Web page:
Confessions of a luxury hotel concierge | Travel

TO colleague was once asked if he could source bull semen for a guest. The guy had some kind of breeding program where he wanted a particular type of cattle. He asked the concierge if he could help him find some samples – it’s apparently one of the most expensive liquids in the world. I think they managed to find it too.

We get more serious requests, of course. Just last week I had a pal who was asked if he could help someone fleeing Ukraine. Some calls were made and they managed to find the family a home in Poland for a month. There’s a lot of variety in this job and when you feel like you’re really helping it can be a bit special.

Generally a good day for us is busy but everything going smoothly for the guests, with no issues with travel arrangements to and from the hotel. If you’ve booked a table at a very popular restaurant for a guest and they get delayed it can make a mess of things. Recovering those situations is part of the skill of the job.

Nightmare guests: The Rolling Stones have a custard pie fight at the Kensington Gore Hotel in 1968

Nightmare guests: The Rolling Stones have a custard pie fight at the Kensington Gore Hotel in 1968


The worst-case scenario for those of us who work in hotels has been Covid, but another example would be the Beast from the East – that wave of freezing weather that hit the UK in February 2018. It was a nightmare. Really tough. People couldn’t get anywhere, couldn’t arrive or leave, there was no public transport and all the car-hire companies sold out. We had to arrange laundry constantly. Shops were closed. There was a lot of tension in the hotel.

In a situation like that you can’t make light of it but you have to have a certain kind of warmth: be honest, show a bit of empathy. There was no point in trying to pretty it up, but if people see you’re doing what you can, they generally respect you.

Not everyone is like that. I don’t want to be too rude, but a lot of younger people with online businesses – entrepreneurs and influencers – can be a problem. Their expectations can be very unrealistic and some of their demands and timescales put a lot of pressure on us.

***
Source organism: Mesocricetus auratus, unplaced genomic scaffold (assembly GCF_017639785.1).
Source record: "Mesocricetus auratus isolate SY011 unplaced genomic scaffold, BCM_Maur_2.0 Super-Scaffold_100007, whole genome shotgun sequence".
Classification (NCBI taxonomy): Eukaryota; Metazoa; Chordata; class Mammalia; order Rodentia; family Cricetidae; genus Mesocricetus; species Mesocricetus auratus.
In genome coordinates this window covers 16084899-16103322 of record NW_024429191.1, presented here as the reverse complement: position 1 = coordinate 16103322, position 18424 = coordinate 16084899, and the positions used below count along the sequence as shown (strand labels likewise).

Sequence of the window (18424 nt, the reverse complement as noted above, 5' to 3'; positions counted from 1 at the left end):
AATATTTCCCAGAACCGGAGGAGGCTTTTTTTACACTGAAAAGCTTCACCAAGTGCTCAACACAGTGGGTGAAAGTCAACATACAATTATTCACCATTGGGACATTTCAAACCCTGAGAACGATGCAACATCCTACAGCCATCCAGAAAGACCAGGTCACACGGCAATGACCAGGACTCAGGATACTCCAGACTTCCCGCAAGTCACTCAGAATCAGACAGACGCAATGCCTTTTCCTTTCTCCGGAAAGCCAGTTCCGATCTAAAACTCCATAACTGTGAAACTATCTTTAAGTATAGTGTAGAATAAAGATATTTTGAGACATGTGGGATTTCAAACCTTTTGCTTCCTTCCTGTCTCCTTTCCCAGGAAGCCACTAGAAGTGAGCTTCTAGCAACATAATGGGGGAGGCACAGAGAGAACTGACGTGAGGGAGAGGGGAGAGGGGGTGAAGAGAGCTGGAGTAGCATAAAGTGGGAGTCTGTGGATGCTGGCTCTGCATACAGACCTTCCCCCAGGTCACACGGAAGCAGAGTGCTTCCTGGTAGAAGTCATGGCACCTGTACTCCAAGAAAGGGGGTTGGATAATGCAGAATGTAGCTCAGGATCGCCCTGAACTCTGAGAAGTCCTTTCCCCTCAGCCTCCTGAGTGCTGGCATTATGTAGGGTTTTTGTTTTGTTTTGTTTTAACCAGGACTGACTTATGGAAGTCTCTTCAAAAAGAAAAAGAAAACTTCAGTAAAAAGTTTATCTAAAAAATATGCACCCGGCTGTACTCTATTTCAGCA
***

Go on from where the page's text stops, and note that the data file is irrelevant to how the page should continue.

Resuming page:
Influencers can make concierges' lives a misery

Influencers can make concierges’ lives a misery


They aren’t exactly disrespectful, but they’re heading down that road. We keep an eye on them when they’re checking in. If they’re on their phone, holding up the queue, making things worse for other guests, then we’ll step in. If you see behavior like that, straight away you think, we could be in for an interesting couple of days.

I’ve sent people to the back of the queue for that sort of thing and they’ve stood there sulking. That said, I’ve got off to rocky starts with plenty of others and they’ve been polite by the time they’ve left. We never hold any grudges.

Overall, guest behavior is getting worse. People just don’t have respect for property. I’m not talking about those who go out and blow off a bit of steam. More the coming back to the hotel and partying in a way that’s irritating to other guests and damaging the rooms. There were bigger scandals in the past – the throwing-TVs-out-of-the-window days – but they seemed less frequent.

I’ve had an international footballer turn up at the hotel, completely drunk, while there was a book launch on with loads of press. We saw him coming and had to grab him and whisk him round to the service entrance before anyone saw. He was pretty appreciative the next morning.

Another time we had a famous singer stumble drunk off their coach and because the security guy didn’t catch them, they turned around and started hitting him. I was collecting bags at the time thinking: “What the hell is going on there?”

My advice for any aspiring concierges: be clean, be presentable and be able to hold a conversation. But discretion is vital. For example, make sure you never do an interview dishing dirt on your career.

* As told to Jamie Lafferty

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